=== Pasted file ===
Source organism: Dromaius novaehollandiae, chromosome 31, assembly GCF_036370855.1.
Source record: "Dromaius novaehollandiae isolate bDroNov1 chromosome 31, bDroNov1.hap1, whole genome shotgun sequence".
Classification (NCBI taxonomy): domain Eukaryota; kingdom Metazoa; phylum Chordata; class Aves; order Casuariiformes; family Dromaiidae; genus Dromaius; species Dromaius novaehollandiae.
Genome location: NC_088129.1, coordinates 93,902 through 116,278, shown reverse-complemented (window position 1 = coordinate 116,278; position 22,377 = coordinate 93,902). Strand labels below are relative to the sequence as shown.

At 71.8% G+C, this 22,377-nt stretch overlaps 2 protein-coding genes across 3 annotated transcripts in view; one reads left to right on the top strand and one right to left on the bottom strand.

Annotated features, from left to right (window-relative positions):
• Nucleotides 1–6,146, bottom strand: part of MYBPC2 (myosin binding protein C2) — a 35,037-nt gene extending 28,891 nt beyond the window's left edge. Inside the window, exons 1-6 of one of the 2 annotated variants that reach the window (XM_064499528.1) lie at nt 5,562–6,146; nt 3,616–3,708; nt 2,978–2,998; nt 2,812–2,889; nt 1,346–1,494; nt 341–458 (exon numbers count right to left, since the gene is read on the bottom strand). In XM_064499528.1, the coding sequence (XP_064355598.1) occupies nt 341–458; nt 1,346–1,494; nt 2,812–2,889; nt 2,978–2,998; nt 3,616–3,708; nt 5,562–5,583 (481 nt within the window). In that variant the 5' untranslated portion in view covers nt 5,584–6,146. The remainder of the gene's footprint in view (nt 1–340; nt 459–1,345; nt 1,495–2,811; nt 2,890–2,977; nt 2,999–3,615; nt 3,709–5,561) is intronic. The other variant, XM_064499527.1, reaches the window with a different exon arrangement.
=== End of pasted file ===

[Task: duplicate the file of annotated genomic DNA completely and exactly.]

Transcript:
Source organism: Dromaius novaehollandiae, chromosome 31, assembly GCF_036370855.1.
Source record: "Dromaius novaehollandiae isolate bDroNov1 chromosome 31, bDroNov1.hap1, whole genome shotgun sequence".
Classification (NCBI taxonomy): domain Eukaryota; kingdom Metazoa; phylum Chordata; class Aves; order Casuariiformes; family Dromaiidae; genus Dromaius; species Dromaius novaehollandiae.
Genome location: NC_088129.1, coordinates 93,902 through 116,278, shown reverse-complemented (window position 1 = coordinate 116,278; position 22,377 = coordinate 93,902). Strand labels below are relative to the sequence as shown.

At 71.8% G+C, this 22,377-nt stretch overlaps 2 protein-coding genes across 3 annotated transcripts in view; one reads left to right on the top strand and one right to left on the bottom strand.

Annotated features, from left to right (window-relative positions):
• Nucleotides 1–6,146, bottom strand: part of MYBPC2 (myosin binding protein C2) — a 35,037-nt gene extending 28,891 nt beyond the window's left edge. Inside the window, exons 1-6 of one of the 2 annotated variants that reach the window (XM_064499528.1) lie at nt 5,562–6,146; nt 3,616–3,708; nt 2,978–2,998; nt 2,812–2,889; nt 1,346–1,494; nt 341–458 (exon numbers count right to left, since the gene is read on the bottom strand). In XM_064499528.1, the coding sequence (XP_064355598.1) occupies nt 341–458; nt 1,346–1,494; nt 2,812–2,889; nt 2,978–2,998; nt 3,616–3,708; nt 5,562–5,583 (481 nt within the window). In that variant the 5' untranslated portion in view covers nt 5,584–6,146. The remainder of the gene's footprint in view (nt 1–340; nt 459–1,345; nt 1,495–2,811; nt 2,890–2,977; nt 2,999–3,615; nt 3,709–5,561) is intronic. The other variant, XM_064499527.1, reaches the window with a different exon arrangement.